I have slick tyres fitted to my mountain bike, which I use for both commuting and cross-country riding. I figure leaving the slicks fitted for my cross-country riding not only saves me the time I would otherwise spend changing tyres, it also allows me to experience the thrills of cornering at the limit of grip at a lower and safer speed than would be possible on knobbies.

Chris said...

This is a good point and it alludes to something I think should be addressed as a whole : unskilled drivers. Nothing improves road safety more than driver training. Drivers who understand their vehicles, vehicle dynamics, road types and surfaces and all the other variables, are undoubtedly safer drivers because they typically don't tend to put themselves in a position where they need the car to save them from themselves.
This is why I'm a huge fan of motorcycling. On a motorbike you can't text, or use the phone, or watch TV. You have to spend 100% of your concentration on the act of driving. You become aware of changes of road surface and how they affect grip. You become aware of sketchy tyres with bald patches and uneven wear. Worn brakes make themselves known. Changes of temperature and climatic conditions are obvious, and all these figure into the act of riding a motorcycle.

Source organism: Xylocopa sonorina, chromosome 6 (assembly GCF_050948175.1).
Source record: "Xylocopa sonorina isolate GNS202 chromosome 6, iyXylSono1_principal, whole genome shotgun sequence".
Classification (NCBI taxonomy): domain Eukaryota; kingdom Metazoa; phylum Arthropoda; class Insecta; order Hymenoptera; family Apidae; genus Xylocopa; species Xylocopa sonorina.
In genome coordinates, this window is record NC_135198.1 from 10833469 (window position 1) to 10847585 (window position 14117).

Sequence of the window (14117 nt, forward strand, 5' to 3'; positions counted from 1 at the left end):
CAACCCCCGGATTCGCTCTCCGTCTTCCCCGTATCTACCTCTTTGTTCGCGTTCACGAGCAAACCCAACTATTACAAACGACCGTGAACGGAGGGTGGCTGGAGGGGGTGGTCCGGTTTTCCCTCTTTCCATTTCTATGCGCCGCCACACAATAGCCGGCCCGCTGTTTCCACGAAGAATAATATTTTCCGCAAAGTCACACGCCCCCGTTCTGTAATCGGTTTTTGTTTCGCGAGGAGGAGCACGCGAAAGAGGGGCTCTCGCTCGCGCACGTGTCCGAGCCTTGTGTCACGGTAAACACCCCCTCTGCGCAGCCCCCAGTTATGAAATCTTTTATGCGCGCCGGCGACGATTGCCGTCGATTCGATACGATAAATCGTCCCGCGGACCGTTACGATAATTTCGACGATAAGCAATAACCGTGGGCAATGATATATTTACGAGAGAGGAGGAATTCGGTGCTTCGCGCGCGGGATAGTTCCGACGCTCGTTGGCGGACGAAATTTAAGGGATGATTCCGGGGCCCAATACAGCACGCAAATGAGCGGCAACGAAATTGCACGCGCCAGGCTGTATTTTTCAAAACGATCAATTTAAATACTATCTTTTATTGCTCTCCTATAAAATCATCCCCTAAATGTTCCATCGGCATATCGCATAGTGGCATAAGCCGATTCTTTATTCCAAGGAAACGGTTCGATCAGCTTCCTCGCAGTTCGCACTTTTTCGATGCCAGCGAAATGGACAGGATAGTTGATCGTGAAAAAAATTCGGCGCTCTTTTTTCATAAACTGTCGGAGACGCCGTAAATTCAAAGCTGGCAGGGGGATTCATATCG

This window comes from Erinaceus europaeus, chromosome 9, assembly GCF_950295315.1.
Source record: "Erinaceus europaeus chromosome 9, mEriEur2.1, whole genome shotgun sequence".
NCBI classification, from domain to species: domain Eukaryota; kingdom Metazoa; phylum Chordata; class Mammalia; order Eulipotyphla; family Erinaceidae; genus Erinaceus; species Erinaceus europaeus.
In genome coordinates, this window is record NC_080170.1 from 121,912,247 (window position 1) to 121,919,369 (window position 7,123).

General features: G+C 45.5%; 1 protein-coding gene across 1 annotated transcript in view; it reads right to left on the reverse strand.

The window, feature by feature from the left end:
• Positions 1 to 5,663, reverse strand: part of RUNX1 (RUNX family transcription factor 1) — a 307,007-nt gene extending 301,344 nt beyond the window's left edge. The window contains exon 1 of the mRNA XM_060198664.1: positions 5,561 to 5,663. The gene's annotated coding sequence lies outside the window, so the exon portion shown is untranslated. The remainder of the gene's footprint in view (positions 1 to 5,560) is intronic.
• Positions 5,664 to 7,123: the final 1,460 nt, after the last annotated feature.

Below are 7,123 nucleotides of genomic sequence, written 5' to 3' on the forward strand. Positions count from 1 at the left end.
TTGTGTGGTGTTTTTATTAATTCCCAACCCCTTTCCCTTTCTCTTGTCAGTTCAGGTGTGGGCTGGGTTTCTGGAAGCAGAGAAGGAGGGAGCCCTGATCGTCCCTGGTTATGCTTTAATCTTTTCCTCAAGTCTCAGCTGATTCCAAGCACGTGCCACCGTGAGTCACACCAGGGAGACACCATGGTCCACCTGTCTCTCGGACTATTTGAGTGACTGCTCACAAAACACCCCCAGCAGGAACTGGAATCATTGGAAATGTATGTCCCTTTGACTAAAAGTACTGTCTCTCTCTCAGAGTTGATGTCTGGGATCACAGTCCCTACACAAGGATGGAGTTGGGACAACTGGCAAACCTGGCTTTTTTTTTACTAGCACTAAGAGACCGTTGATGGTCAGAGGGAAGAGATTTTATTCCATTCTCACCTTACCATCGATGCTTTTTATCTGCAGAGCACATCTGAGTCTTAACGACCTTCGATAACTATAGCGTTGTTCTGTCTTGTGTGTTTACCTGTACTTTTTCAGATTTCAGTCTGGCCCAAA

When isolated from everything inside a car, separated from the road by electric power steering and brake-by-wire systems, cossetted by climate control systems and heated seats, drivers no longer understand what happens when 2 tons of metal on bald tyres tries to corner on a sketchy road surface. At that point, the car DOES need to save them from themselves.
All the money we spend on safety gadgets could, and should be spent on better driver education. Alternatively, change the driving laws so that, in order to obtain a car licence, you must first ride for 12 months without an incident on a motorbike. I guarantee that if that was the case, road accidents would drop to unseen levels.